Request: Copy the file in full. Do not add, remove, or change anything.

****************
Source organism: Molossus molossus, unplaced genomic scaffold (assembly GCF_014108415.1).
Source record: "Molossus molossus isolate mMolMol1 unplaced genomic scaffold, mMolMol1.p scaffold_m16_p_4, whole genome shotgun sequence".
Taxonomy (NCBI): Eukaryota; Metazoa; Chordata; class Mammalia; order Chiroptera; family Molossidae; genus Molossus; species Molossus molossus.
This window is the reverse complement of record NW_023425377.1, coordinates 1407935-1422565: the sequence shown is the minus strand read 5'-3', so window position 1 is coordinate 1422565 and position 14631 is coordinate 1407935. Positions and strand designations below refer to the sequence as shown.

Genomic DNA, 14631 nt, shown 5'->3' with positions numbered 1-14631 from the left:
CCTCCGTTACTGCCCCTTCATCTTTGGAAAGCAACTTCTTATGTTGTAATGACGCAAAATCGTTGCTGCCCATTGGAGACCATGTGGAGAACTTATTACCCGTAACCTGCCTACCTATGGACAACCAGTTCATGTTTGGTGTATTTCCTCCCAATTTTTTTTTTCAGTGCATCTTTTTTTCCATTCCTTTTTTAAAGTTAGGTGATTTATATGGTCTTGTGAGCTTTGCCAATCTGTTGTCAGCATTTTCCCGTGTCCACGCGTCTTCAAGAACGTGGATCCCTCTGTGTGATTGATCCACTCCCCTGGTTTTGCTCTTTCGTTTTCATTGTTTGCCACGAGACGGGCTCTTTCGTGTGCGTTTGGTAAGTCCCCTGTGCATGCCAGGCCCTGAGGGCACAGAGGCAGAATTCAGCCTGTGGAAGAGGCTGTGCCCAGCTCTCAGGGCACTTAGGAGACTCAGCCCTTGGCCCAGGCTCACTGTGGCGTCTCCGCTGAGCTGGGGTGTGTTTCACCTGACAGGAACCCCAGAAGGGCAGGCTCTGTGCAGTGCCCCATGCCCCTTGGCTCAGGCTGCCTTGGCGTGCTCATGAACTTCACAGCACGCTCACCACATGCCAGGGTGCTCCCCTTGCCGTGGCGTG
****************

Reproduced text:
Source organism: Molossus molossus, unplaced genomic scaffold (assembly GCF_014108415.1).
Source record: "Molossus molossus isolate mMolMol1 unplaced genomic scaffold, mMolMol1.p scaffold_m16_p_4, whole genome shotgun sequence".
Taxonomy (NCBI): Eukaryota; Metazoa; Chordata; class Mammalia; order Chiroptera; family Molossidae; genus Molossus; species Molossus molossus.
This window is the reverse complement of record NW_023425377.1, coordinates 1407935-1422565: the sequence shown is the minus strand read 5'-3', so window position 1 is coordinate 1422565 and position 14631 is coordinate 1407935. Positions and strand designations below refer to the sequence as shown.

Genomic DNA, 14631 nt, shown 5'->3' with positions numbered 1-14631 from the left:
CCTCCGTTACTGCCCCTTCATCTTTGGAAAGCAACTTCTTATGTTGTAATGACGCAAAATCGTTGCTGCCCATTGGAGACCATGTGGAGAACTTATTACCCGTAACCTGCCTACCTATGGACAACCAGTTCATGTTTGGTGTATTTCCTCCCAATTTTTTTTTTCAGTGCATCTTTTTTTCCATTCCTTTTTTAAAGTTAGGTGATTTATATGGTCTTGTGAGCTTTGCCAATCTGTTGTCAGCATTTTCCCGTGTCCACGCGTCTTCAAGAACGTGGATCCCTCTGTGTGATTGATCCACTCCCCTGGTTTTGCTCTTTCGTTTTCATTGTTTGCCACGAGACGGGCTCTTTCGTGTGCGTTTGGTAAGTCCCCTGTGCATGCCAGGCCCTGAGGGCACAGAGGCAGAATTCAGCCTGTGGAAGAGGCTGTGCCCAGCTCTCAGGGCACTTAGGAGACTCAGCCCTTGGCCCAGGCTCACTGTGGCGTCTCCGCTGAGCTGGGGTGTGTTTCACCTGACAGGAACCCCAGAAGGGCAGGCTCTGTGCAGTGCCCCATGCCCCTTGGCTCAGGCTGCCTTGGCGTGCTCATGAACTTCACAGCACGCTCACCACATGCCAGGGTGCTCCCCTTGCCGTGGCGTG